Are you preppy?
Examples of preppy attire include argyle sweaters, crewneck sweaters, grosgrain or woven leather belts, chinos, madras, Nantucket Reds, button down Oxford cloth shirts, pearl necklaces and earrings, gold bangle or large chain bracelets, penny loafers, polo shirts (often with a popped collar), and boat shoes.
The term preppy can actually be spelled preppie or abbreviated as prep. Essentially, it refers to a subculture in the United States associated with old private Northeastern university-preparatory schools. The term preppy is commonly associated with the Ivy League and oldest universities in the Northeast and the prep schools which fed students to them. The terms are used to denote a person seen as characteristic of a student or alumnus of these schools. Characteristics of preps in the past include a particular subcultural speech, vocabulary, dress, mannerisms and etiquette, reflective of an upper-class upbringing.
For men, preppy fashion has its roots in the Ivy League style of dress, which started around 1912 and became more established in the late 1950s.
Preppy fashion emerged in the late 1970s with cues from the original Ivy League style. Some typical preppy styles also reflect traditional upper-class leisure activities, once associated with the wealthy English who once had a strong political and social position in the Northeast and New England, such as polo, sailing, hunting, fencing, crew rowing, lacrosse, golf, tennis, rugby, squash and swimming. Preppy fashion was associated with stripes and colors, equestrian clothing, plaid shirts, field jackets, and nautical-themed accessories.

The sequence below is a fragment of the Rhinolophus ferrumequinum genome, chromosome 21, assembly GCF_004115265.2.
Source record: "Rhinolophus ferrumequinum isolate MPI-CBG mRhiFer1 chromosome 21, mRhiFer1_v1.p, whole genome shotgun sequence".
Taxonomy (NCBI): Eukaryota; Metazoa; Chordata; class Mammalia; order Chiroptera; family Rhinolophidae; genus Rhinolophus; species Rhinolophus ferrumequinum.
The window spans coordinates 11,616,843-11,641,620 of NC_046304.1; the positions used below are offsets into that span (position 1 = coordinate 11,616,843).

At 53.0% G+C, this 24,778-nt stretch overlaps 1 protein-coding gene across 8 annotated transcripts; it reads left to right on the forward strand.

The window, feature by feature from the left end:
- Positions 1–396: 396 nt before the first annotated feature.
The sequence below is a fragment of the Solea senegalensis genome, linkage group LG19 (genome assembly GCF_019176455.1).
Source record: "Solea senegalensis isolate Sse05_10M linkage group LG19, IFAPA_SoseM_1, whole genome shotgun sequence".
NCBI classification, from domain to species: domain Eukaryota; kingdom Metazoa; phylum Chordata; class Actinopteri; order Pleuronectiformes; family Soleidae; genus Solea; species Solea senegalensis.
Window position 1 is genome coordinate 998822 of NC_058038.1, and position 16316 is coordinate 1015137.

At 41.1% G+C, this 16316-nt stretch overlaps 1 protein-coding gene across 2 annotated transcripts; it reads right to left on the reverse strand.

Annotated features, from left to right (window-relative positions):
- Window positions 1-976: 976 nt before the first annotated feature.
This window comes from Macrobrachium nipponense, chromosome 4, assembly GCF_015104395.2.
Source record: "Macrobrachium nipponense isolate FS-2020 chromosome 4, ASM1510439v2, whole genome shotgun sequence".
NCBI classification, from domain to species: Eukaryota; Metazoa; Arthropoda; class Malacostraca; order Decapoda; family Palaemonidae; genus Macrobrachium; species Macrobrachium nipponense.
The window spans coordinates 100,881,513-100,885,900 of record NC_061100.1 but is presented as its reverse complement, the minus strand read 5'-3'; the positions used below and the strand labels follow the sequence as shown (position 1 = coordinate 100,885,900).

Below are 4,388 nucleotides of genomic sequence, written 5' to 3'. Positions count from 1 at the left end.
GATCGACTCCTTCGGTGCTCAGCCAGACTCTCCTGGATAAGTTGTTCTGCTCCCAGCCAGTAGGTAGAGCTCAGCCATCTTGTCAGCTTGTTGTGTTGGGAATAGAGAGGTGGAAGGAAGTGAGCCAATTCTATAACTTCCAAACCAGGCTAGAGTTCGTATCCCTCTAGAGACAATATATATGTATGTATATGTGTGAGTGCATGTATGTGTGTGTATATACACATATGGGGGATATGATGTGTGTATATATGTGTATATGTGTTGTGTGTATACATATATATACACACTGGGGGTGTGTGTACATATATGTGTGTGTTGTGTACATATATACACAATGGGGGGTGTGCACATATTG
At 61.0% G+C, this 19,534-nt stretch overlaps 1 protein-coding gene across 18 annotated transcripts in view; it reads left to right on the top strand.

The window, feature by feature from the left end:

For women, preppy fashion classic ensembles of the 1960s and 1970s include tailored skirt suits, low heels, wrap dresses, shift dresses, silk or cotton blouses, and jewelry with a refined style. Such clothing often includes elements drawn from typical preppy style, such as school uniforms styles, nautical stripes, pastel colors, or equestrian details.
Ideas for further reading:
The Official Preppy Handbook is a tongue-in-cheek humor reference guide edited by Lisa Birnbach, written by Jonathan Roberts, Carol McD. Wallace, Mason Wiley, and Birnbach. It discusses an aspect of North American culture described as prepdom. In addition to insights on prep school and university life at socially acceptable schools, it illuminates many aspects of the conservative upper middle class, old money WASP society. Topics range from appropriate clothing for social events to choosing the correct college and major.
Popular preppy brands include Ralph Lauren, L.L. Bean, Pendleton, Izod, LaCoste, J.Crew, Brooks Brothers, Burberry, Sperry, Barbour, etc.